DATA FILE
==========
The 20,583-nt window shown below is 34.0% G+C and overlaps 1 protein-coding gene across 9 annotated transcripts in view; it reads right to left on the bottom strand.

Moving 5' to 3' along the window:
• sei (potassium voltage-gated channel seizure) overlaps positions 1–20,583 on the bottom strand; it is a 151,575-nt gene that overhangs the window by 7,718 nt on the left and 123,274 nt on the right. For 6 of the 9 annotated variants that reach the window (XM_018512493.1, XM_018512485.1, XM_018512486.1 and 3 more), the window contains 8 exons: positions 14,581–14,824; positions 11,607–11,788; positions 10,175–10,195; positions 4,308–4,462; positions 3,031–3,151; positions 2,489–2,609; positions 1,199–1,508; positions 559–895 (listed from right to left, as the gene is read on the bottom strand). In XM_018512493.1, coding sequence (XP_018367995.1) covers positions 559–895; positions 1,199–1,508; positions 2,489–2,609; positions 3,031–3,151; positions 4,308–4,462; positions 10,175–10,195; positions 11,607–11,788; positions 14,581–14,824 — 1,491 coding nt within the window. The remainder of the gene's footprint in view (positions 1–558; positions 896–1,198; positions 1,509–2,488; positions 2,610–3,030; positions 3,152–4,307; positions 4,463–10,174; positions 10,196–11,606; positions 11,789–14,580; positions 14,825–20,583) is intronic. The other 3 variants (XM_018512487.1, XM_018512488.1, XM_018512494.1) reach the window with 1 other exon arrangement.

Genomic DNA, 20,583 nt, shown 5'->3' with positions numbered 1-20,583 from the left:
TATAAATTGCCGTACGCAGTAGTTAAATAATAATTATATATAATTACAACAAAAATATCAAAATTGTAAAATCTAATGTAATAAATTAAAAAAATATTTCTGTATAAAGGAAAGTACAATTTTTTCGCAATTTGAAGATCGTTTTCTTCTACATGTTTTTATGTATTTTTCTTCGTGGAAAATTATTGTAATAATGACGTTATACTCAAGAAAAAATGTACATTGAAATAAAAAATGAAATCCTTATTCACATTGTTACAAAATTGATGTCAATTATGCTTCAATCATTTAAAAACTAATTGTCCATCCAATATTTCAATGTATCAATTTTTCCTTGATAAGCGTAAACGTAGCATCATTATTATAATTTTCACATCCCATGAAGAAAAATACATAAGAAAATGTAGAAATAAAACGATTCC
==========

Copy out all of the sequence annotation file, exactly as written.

The 20,583-nt window shown below is 34.0% G+C and overlaps 1 protein-coding gene across 9 annotated transcripts in view; it reads right to left on the bottom strand.

Moving 5' to 3' along the window:
• sei (potassium voltage-gated channel seizure) overlaps positions 1–20,583 on the bottom strand; it is a 151,575-nt gene that overhangs the window by 7,718 nt on the left and 123,274 nt on the right. For 6 of the 9 annotated variants that reach the window (XM_018512493.1, XM_018512485.1, XM_018512486.1 and 3 more), the window contains 8 exons: positions 14,581–14,824; positions 11,607–11,788; positions 10,175–10,195; positions 4,308–4,462; positions 3,031–3,151; positions 2,489–2,609; positions 1,199–1,508; positions 559–895 (listed from right to left, as the gene is read on the bottom strand). In XM_018512493.1, coding sequence (XP_018367995.1) covers positions 559–895; positions 1,199–1,508; positions 2,489–2,609; positions 3,031–3,151; positions 4,308–4,462; positions 10,175–10,195; positions 11,607–11,788; positions 14,581–14,824 — 1,491 coding nt within the window. The remainder of the gene's footprint in view (positions 1–558; positions 896–1,198; positions 1,509–2,488; positions 2,610–3,030; positions 3,152–4,307; positions 4,463–10,174; positions 10,196–11,606; positions 11,789–14,580; positions 14,825–20,583) is intronic. The other 3 variants (XM_018512487.1, XM_018512488.1, XM_018512494.1) reach the window with 1 other exon arrangement.

Genomic DNA, 20,583 nt, shown 5'->3' with positions numbered 1-20,583 from the left:
TATAAATTGCCGTACGCAGTAGTTAAATAATAATTATATATAATTACAACAAAAATATCAAAATTGTAAAATCTAATGTAATAAATTAAAAAAATATTTCTGTATAAAGGAAAGTACAATTTTTTCGCAATTTGAAGATCGTTTTCTTCTACATGTTTTTATGTATTTTTCTTCGTGGAAAATTATTGTAATAATGACGTTATACTCAAGAAAAAATGTACATTGAAATAAAAAATGAAATCCTTATTCACATTGTTACAAAATTGATGTCAATTATGCTTCAATCATTTAAAAACTAATTGTCCATCCAATATTTCAATGTATCAATTTTTCCTTGATAAGCGTAAACGTAGCATCATTATTATAATTTTCACATCCCATGAAGAAAAATACATAAGAAAATGTAGAAATAAAACGATTCC